An unreleased Intel CPU has shown up on the SiSoftware Sandra database and while this 6 core processor may look like a regular chip, its cache design points to a completely new architectural design. With rumors of backporting going on in regards to Intel’s 14nm CPUs, there’s a possibility that this could be a next-generation part for either the Core or Xeon segments.
Intel’s Unreleased 6 Core CPU Features An Interesting Cache Design, Could Possibly Be A Next-Gen Part For Core or Xeon Segment
So talking about the details of this 6 core part, the processor features 6 cores and 12 threads which aren’t anything special since Intel has released 6 core and 12 thread processors before. The Core i7 8700K and several Xeon parts offer 6 cores and 12 threads. There isn’t a multi-threaded 6 core part in the 9th Gen Coffee Lake refresh family but the upcoming 10th Gen Comet Lake-S parts will have a few of those.
An unreleased Intel 6 Core CPU has shown up on the SiSoftware database, featuring an entirely new cache structure compared to existing CPUs. (Image Credits: Momomo_US)
When it comes to clock speeds, the chip has a 3 GHz clock speed and a 2.2 GHz IMC. This is pretty standard of an engineering or early sample as this processor is shown to be since it has no name attached to it. What is interesting here is that the platform it was tested on is supposedly a dual-socket design from Supermicro.
The specific platform being the SuperMicro X12DAi-N SMC X12. We don’t have any details for this motherboard but it is clearly stated that two chips were featured. It also makes this leak a bit weird since the SiSoftware database detects these processors as part of the Core series segment (Core i3/ Core i5/ Core i7) whereas Xeon parts, which are generally known to feature support for 2S platforms, are shown as Xeon parts.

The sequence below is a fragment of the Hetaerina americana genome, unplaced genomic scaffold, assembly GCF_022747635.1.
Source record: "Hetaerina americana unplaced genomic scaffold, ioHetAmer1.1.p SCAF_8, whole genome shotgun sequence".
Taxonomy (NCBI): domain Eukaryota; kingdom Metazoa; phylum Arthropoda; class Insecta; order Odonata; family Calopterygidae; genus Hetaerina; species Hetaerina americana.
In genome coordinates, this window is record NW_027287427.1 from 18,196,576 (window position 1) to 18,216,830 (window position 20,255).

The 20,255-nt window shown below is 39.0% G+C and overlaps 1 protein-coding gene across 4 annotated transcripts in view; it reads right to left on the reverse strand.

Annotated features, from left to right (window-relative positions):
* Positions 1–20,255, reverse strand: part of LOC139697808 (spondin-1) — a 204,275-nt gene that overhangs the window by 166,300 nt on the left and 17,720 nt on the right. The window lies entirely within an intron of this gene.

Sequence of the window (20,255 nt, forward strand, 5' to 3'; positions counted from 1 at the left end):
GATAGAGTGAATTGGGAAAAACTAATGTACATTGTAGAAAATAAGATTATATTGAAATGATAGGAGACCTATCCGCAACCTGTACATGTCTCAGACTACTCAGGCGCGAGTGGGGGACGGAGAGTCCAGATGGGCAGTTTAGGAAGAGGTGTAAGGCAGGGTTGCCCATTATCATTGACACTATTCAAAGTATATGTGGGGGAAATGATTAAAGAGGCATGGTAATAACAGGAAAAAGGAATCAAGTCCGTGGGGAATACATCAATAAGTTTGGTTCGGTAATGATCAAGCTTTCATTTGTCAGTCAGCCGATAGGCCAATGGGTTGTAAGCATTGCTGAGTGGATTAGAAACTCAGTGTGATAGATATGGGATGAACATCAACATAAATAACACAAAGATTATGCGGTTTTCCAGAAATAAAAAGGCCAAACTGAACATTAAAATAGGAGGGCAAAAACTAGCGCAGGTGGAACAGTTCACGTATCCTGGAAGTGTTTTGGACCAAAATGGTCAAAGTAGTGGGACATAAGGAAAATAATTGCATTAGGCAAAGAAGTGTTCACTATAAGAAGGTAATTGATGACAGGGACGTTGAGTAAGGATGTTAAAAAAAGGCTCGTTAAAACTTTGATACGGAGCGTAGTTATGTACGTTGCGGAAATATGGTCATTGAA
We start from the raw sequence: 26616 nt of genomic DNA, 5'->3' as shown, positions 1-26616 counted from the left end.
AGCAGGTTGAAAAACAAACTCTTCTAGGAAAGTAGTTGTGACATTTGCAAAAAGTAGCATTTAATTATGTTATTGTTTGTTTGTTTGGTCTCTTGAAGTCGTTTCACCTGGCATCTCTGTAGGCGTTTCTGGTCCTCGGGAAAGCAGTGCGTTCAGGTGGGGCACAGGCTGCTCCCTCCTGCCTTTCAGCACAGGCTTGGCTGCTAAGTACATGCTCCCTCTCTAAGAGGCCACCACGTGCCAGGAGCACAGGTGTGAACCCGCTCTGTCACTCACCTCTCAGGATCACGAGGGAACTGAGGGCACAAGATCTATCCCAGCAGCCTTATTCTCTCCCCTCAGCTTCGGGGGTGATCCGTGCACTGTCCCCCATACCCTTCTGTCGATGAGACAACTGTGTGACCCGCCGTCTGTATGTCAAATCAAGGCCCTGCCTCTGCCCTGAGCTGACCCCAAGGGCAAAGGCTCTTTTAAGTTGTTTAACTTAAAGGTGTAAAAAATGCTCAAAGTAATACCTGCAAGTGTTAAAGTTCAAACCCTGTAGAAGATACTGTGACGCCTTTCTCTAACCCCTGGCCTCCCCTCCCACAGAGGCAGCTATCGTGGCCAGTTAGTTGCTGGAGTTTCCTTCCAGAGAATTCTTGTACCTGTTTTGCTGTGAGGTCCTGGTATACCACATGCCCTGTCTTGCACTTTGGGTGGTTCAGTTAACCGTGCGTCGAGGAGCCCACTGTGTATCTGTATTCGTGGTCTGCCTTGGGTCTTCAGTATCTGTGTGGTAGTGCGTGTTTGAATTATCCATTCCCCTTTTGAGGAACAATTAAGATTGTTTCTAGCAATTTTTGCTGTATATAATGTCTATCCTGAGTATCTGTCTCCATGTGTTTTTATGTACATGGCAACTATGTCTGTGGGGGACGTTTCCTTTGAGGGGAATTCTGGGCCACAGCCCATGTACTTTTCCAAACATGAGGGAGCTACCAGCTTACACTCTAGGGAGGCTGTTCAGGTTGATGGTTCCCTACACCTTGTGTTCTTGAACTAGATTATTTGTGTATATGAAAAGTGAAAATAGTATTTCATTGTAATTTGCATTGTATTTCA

This could be due to the ES nature of these chips and the software is being confused in properly detecting the chips as there’s no support for them. The next significant detail is that the processor features 9 MB of L3 cache and surprisingly, 1.25 MB of L2 cache per core which rounds up to 7.5 MB of L2 cache on this 6 core processor. This is where things get a lot more interesting, the Intel 9th Gen parts feature 256KB of L2 cache per core, the Core-X series feature 1 MB of L2 cache per core and 10nm Ice Lake CPUs feature 512KB of L2 cache per core.
The only architecture that the chip matches its L2 cache is the upcoming Tiger Lake lineup which has the same 1.25 MB of L2 cache as spotted in an early Geekbench leak. The Tiger Lake CPUs is planned for launch next year on the 10nm++ process node and would feature an upgraded L3 cache too of 3 MB compared to 2 MB on existing 9th Gen CPUs and 1.375 MB on the Core-X CPUs. However, the L3 cache doesn’t match the Tiger Lake architecture since 3 MB per core would mean 18 MB L3 cache on the listed 6 core parts, whereas it features 9 MB of L3 cache, indicating 1.5 MB of L3 cache per core which is lower than the existing 14nm parts.
There’s a possibility that this 6 core chip may very well be our first look at a backport of 10nm core architecture being backported to 14nm (Tiger Lake to Rocket Lake), as has been rumored in several leaks now. Since the backport means shifting the 10nm++ technologies to 14nm+++, we might see a few changes such as the smaller L3 cache design as indicated in this leak. Otherwise, we may just be looking at an unreleased Xeon part featured in the Ice Lake (E) family which should hit platforms next year. Let us know your thoughts on what the 6 core processor is and should it use a new chip architecture or is just going to be Xeon part with some revised cache changes.